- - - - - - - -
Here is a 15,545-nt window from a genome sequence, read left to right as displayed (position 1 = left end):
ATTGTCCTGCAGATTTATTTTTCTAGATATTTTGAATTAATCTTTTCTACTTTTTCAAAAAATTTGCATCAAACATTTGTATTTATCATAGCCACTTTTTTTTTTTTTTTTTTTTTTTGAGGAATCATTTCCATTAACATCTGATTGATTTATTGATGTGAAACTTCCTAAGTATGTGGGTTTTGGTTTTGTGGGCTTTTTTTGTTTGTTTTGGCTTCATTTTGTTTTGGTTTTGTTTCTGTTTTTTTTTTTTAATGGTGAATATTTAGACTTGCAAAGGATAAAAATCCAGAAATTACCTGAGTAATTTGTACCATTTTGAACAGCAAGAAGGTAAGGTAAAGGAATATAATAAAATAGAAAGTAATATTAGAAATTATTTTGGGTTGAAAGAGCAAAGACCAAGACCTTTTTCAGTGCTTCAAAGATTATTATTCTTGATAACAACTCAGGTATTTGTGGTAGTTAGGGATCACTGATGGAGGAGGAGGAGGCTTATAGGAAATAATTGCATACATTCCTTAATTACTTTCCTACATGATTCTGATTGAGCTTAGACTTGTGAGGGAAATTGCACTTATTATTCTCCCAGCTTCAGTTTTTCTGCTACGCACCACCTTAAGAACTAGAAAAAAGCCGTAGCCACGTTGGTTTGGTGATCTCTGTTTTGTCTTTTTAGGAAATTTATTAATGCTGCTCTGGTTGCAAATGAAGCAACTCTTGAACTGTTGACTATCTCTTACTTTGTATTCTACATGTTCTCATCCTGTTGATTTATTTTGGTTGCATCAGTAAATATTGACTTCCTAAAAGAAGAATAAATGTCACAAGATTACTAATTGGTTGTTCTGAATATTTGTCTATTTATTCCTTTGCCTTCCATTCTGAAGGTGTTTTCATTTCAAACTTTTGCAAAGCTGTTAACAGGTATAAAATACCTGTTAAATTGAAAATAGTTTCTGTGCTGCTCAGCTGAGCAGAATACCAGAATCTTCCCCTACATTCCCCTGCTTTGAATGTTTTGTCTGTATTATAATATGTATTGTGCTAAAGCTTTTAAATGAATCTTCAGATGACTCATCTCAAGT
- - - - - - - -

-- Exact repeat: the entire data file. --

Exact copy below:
Here is a 15,545-nt window from a genome sequence, read left to right as displayed (position 1 = left end):
ATTGTCCTGCAGATTTATTTTTCTAGATATTTTGAATTAATCTTTTCTACTTTTTCAAAAAATTTGCATCAAACATTTGTATTTATCATAGCCACTTTTTTTTTTTTTTTTTTTTTTTGAGGAATCATTTCCATTAACATCTGATTGATTTATTGATGTGAAACTTCCTAAGTATGTGGGTTTTGGTTTTGTGGGCTTTTTTTGTTTGTTTTGGCTTCATTTTGTTTTGGTTTTGTTTCTGTTTTTTTTTTTTAATGGTGAATATTTAGACTTGCAAAGGATAAAAATCCAGAAATTACCTGAGTAATTTGTACCATTTTGAACAGCAAGAAGGTAAGGTAAAGGAATATAATAAAATAGAAAGTAATATTAGAAATTATTTTGGGTTGAAAGAGCAAAGACCAAGACCTTTTTCAGTGCTTCAAAGATTATTATTCTTGATAACAACTCAGGTATTTGTGGTAGTTAGGGATCACTGATGGAGGAGGAGGAGGCTTATAGGAAATAATTGCATACATTCCTTAATTACTTTCCTACATGATTCTGATTGAGCTTAGACTTGTGAGGGAAATTGCACTTATTATTCTCCCAGCTTCAGTTTTTCTGCTACGCACCACCTTAAGAACTAGAAAAAAGCCGTAGCCACGTTGGTTTGGTGATCTCTGTTTTGTCTTTTTAGGAAATTTATTAATGCTGCTCTGGTTGCAAATGAAGCAACTCTTGAACTGTTGACTATCTCTTACTTTGTATTCTACATGTTCTCATCCTGTTGATTTATTTTGGTTGCATCAGTAAATATTGACTTCCTAAAAGAAGAATAAATGTCACAAGATTACTAATTGGTTGTTCTGAATATTTGTCTATTTATTCCTTTGCCTTCCATTCTGAAGGTGTTTTCATTTCAAACTTTTGCAAAGCTGTTAACAGGTATAAAATACCTGTTAAATTGAAAATAGTTTCTGTGCTGCTCAGCTGAGCAGAATACCAGAATCTTCCCCTACATTCCCCTGCTTTGAATGTTTTGTCTGTATTATAATATGTATTGTGCTAAAGCTTTTAAATGAATCTTCAGATGACTCATCTCAAGT